Clive James the prolific Austrialian author, poet and broadcaster died late last year. I’ve always been a fan of his work, he made his name as a television critic, essayist and wit but he started as a poet and just over five years ago he was diagnosed with leukaemia, emphysema and kidney failure – he described it as ‘the lot’ and he ended as a poet.
There’s a particular story I remember reading about James, it goes like this…
One time he was going through a creative dry spell. He had written a play for the London stage and it bombed spectacularly. Not only did it ruin his family financially but it also cost him some dear friends. He fell into the deepest depression and shame. When the play closed, all he could do was sit on the sofa in his lounge and stare at the wall, mortified and humiliated. His wife held the family together, somehow. He did not feel he could ever write again. He stayed under this spell for a very long time. One day though, his young daughters interrupted his grieving process. They asked him if he could make their old scruffy secondhand bicycles look nicer. James obeyed, in a dutiful but not joyous manner. He carefully painted the girls bicycles in bright shades of red, frosted the wheel spokes with silver and when the paint dried he added tiny silver and gold stars all over the bicycles. ‘A field of exquisitely detailed constellations’. James couldn’t stop painting stars, the girls wanted their bicycles back and grew impatient. When at last he handed the bicycles back to the girls, they pedalled off up the road, on their magical ‘new’ bikes, completely thrilled and excited. The next day, his daughters brought home a little girl from school, who asked if he would paint stars on her bicycle. He did it. When that was done, another little girl turned up and soon there was a whole queue of little girls wanting him to paint stars on their bicycles.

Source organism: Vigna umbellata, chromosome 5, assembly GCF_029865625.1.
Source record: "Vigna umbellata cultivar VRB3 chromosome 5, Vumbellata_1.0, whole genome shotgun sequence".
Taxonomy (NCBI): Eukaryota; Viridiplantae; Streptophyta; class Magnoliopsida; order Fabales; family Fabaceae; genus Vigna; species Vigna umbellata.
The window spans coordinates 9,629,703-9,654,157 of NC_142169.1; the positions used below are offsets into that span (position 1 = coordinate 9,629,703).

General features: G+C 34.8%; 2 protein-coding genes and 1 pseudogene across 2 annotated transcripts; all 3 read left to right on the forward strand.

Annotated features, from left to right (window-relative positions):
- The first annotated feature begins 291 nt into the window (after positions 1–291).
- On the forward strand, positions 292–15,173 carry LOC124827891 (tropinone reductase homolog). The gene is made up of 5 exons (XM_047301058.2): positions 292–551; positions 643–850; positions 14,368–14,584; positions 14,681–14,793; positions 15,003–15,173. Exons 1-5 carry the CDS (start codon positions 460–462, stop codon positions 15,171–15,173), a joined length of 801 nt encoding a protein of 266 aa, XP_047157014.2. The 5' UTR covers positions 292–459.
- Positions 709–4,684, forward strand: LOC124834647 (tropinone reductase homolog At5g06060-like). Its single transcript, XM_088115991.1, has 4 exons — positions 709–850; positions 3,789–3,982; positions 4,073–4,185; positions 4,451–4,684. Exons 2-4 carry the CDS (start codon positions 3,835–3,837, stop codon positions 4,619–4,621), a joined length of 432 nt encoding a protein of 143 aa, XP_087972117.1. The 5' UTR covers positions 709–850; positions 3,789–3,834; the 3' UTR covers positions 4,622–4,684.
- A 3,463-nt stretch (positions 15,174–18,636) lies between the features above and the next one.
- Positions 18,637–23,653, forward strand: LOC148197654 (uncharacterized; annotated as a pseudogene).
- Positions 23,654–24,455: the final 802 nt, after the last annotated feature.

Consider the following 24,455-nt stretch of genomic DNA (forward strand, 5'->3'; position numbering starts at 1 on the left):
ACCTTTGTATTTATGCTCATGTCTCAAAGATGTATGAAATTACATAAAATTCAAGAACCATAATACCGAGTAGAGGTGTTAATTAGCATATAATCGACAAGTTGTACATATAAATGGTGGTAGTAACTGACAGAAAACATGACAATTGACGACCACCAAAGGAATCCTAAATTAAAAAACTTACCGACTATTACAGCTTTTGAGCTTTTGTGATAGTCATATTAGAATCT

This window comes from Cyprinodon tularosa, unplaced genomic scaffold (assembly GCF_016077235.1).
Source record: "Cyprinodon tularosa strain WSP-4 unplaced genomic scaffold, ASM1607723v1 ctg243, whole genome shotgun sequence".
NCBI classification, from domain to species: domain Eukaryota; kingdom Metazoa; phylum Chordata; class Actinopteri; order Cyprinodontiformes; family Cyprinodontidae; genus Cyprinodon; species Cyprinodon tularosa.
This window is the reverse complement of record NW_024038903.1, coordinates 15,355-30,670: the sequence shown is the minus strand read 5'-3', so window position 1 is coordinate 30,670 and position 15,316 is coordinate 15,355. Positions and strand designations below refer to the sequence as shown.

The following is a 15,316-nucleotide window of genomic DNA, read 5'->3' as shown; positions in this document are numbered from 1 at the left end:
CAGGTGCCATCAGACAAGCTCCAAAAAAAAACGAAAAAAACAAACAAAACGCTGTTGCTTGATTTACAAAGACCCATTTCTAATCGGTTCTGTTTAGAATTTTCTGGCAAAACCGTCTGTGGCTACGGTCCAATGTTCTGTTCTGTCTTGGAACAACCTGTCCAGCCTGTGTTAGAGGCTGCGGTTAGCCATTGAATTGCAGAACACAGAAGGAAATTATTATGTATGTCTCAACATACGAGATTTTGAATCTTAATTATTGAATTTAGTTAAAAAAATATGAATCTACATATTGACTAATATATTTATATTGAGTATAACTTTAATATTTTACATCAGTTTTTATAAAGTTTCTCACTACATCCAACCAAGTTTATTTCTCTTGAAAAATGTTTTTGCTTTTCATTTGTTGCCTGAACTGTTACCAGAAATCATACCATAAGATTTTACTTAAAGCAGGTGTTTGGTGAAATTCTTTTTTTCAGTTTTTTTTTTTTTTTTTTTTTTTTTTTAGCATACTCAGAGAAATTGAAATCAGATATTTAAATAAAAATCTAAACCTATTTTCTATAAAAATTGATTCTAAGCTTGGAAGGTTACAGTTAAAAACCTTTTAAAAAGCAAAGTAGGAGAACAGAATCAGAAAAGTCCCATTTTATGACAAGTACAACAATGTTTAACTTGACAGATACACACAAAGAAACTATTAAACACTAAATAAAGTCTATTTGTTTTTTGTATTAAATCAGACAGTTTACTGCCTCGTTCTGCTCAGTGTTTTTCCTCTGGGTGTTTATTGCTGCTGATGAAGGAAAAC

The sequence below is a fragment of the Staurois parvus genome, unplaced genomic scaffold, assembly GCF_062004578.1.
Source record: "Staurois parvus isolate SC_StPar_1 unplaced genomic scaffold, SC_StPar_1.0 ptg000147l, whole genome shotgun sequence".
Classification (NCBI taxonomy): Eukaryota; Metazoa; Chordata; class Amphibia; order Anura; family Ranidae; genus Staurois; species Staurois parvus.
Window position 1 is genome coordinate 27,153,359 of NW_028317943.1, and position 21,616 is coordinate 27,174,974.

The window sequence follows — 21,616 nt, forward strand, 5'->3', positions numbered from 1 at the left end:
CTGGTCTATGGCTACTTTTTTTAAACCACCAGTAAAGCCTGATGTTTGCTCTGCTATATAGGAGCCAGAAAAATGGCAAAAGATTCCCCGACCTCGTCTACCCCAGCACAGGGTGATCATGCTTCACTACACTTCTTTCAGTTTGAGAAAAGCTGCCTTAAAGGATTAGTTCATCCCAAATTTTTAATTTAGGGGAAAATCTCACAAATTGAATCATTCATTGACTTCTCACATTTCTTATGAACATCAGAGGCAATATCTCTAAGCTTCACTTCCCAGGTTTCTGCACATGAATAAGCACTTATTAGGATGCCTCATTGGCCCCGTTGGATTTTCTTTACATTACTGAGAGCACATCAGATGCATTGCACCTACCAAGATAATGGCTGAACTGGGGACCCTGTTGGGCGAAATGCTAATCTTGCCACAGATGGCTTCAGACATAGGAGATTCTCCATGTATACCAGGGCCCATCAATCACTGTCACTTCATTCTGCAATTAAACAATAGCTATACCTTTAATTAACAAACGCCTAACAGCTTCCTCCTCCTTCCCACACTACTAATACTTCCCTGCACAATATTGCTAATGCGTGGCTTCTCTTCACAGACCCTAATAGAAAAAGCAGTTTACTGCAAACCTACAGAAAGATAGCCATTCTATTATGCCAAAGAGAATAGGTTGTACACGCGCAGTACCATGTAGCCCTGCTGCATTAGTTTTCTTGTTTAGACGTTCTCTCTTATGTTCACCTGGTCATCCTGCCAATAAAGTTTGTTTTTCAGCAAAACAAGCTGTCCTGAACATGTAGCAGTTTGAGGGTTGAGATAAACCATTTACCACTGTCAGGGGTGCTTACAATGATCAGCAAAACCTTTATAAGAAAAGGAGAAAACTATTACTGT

James, one of the worlds greatest writers, spent weeks painting thousands of stars on little girls bicycles in his garage and as he did so, he began to recover. He realised that he really did want to keep on creating things and as he did so, he was healing, something was coming back to life within him. He thought, ‘I will write about this someday’, when he thought this he realised he was free and the creator had returned.
As always, this is another fabulous week of mobile photography and art, if you would like your work to be considered for entry in to our weekly Mobile Photography and Art Flickr Group, please submit it to our dedicated group, here. You can also submit images to our Instagram tag for this section #theappwhisperer.
Many congratulations to the following featured artists this week including:
Jenny Pieters, Jennifer Graham, Nancy McClure, Nina Papel, Deborah Morbet, Fiona Christian, Rita Colantonio, Jennifer Bracewell, Maria Moscoso, Jane Schultz, @da_ny_550, mitrydate, Lorenka Campos, Rita Tipunina, Peter Wilkin, Cathrine Halsor, Jean Hutter, Cintia Malhotra, Marsha Estes, Becky Menzies, @terrible.bones.photography, Susan Latty, Boris Schulz, G R Fotos, Deborah McMillion, Gianluca Ricoveri, Candice Railton, Jun Yamaguchi, Jill Lian, G Billon, P. A Hamel, Susan Rennie, Chhororo.
Music this week is ‘Falling Too’ ©Veda
‘Watermarked 1666’ ©Gianluca Ricoveri
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